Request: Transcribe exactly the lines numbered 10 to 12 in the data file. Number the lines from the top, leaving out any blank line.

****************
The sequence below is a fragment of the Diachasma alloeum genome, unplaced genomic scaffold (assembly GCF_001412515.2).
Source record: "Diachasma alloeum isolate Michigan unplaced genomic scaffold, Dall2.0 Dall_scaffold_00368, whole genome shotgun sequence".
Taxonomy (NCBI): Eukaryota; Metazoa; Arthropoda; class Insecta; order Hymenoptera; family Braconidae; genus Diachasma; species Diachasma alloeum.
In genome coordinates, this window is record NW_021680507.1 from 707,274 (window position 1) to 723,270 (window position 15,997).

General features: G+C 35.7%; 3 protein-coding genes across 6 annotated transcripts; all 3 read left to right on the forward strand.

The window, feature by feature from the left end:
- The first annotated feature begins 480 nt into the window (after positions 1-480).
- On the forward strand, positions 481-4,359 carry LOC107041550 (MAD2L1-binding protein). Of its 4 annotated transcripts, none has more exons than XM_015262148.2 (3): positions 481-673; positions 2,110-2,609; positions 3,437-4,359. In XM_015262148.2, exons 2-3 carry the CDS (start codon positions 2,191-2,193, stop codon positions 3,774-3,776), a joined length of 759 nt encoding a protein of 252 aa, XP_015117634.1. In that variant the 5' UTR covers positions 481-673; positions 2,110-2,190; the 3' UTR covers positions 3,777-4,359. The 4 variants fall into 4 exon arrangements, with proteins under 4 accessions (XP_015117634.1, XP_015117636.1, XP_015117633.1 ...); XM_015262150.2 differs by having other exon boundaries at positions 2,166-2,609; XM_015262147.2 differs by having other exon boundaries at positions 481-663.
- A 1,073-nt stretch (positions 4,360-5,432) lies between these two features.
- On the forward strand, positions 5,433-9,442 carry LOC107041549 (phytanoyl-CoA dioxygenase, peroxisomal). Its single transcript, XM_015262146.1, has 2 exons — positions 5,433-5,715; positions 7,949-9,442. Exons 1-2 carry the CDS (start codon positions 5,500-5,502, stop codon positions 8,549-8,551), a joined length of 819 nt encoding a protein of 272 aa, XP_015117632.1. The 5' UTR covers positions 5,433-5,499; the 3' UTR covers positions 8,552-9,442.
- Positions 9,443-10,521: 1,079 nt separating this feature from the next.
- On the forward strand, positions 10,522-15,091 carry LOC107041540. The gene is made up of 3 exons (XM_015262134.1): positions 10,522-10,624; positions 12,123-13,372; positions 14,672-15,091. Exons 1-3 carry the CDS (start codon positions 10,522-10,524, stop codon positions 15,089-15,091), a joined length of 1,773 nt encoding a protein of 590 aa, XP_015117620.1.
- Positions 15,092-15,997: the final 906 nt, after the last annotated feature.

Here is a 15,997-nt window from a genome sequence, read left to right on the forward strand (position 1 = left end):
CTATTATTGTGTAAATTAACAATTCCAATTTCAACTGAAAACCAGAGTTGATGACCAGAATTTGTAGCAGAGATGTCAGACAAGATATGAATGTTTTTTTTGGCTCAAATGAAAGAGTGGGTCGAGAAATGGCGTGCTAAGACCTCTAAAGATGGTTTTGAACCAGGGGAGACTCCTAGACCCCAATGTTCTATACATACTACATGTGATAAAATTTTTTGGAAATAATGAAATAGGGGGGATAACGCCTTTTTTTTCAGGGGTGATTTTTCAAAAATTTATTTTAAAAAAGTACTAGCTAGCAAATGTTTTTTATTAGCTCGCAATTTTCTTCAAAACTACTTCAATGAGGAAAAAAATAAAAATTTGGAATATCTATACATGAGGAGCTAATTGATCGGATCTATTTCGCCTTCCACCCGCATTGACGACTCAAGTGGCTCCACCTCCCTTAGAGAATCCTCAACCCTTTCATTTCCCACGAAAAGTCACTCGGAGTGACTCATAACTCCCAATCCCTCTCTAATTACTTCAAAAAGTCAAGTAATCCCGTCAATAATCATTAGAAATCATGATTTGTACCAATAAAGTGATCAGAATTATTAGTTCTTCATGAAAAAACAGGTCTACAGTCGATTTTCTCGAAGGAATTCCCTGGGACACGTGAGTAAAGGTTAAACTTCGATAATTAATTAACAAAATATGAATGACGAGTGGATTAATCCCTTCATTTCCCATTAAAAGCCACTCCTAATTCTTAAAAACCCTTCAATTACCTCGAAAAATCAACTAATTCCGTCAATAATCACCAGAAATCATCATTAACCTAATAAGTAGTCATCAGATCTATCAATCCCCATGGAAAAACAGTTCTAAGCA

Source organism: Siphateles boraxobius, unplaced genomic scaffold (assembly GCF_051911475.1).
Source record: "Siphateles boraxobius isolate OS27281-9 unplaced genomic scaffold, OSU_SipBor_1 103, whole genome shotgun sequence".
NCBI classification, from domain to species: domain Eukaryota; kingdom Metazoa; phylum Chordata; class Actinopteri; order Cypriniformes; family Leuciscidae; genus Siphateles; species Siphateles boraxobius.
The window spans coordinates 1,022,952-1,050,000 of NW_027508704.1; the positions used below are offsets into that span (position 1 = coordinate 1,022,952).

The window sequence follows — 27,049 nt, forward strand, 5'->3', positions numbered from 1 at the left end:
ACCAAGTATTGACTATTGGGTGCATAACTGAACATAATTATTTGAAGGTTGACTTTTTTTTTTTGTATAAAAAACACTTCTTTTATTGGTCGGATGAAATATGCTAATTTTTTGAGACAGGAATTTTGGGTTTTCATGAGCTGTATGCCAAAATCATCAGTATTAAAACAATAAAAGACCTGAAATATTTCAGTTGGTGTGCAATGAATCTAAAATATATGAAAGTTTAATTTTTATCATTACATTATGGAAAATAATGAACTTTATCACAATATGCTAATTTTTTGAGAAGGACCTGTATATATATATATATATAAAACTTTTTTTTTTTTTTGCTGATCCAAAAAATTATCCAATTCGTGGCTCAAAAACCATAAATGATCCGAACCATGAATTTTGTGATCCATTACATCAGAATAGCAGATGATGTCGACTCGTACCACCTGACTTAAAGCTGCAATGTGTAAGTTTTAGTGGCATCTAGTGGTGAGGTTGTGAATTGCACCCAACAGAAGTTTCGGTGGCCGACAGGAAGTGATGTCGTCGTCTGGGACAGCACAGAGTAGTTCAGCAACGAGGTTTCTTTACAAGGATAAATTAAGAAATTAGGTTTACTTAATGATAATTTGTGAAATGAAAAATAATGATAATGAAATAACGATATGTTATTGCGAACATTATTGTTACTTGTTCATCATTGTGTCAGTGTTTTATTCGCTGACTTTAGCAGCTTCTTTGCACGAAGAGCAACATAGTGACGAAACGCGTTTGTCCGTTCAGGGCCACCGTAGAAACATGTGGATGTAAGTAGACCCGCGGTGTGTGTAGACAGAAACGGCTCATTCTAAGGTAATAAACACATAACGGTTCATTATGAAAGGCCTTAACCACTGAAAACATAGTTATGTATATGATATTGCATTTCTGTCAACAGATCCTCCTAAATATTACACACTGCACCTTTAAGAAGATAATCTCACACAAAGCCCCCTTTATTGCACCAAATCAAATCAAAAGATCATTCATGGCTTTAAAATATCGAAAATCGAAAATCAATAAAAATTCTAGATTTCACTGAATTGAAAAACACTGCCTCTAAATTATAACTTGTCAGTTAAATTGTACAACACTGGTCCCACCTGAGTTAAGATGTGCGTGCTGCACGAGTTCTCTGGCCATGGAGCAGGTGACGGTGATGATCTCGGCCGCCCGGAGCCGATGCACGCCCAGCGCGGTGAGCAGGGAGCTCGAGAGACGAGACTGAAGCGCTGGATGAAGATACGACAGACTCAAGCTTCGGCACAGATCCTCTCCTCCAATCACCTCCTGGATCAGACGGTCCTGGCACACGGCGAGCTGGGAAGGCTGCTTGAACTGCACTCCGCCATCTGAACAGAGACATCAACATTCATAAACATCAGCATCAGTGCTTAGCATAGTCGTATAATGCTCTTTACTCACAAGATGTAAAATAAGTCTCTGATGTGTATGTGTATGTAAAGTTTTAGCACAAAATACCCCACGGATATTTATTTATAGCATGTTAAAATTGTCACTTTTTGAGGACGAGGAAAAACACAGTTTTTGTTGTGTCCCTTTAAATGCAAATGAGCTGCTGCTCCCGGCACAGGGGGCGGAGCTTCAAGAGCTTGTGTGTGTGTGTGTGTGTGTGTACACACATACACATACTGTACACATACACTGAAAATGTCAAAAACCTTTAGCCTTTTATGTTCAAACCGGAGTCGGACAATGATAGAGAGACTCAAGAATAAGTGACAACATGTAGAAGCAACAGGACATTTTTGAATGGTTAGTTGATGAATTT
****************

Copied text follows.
- On the forward strand, positions 5,433-9,442 carry LOC107041549 (phytanoyl-CoA dioxygenase, peroxisomal). Its single transcript, XM_015262146.1, has 2 exons — positions 5,433-5,715; positions 7,949-9,442. Exons 1-2 carry the CDS (start codon positions 5,500-5,502, stop codon positions 8,549-8,551), a joined length of 819 nt encoding a protein of 272 aa, XP_015117632.1. The 5' UTR covers positions 5,433-5,499; the 3' UTR covers positions 8,552-9,442.
- Positions 9,443-10,521: 1,079 nt separating this feature from the next.
- On the forward strand, positions 10,522-15,091 carry LOC107041540. The gene is made up of 3 exons (XM_015262134.1): positions 10,522-10,624; positions 12,123-13,372; positions 14,672-15,091. Exons 1-3 carry the CDS (start codon positions 10,522-10,524, stop codon positions 15,089-15,091), a joined length of 1,773 nt encoding a protein of 590 aa, XP_015117620.1.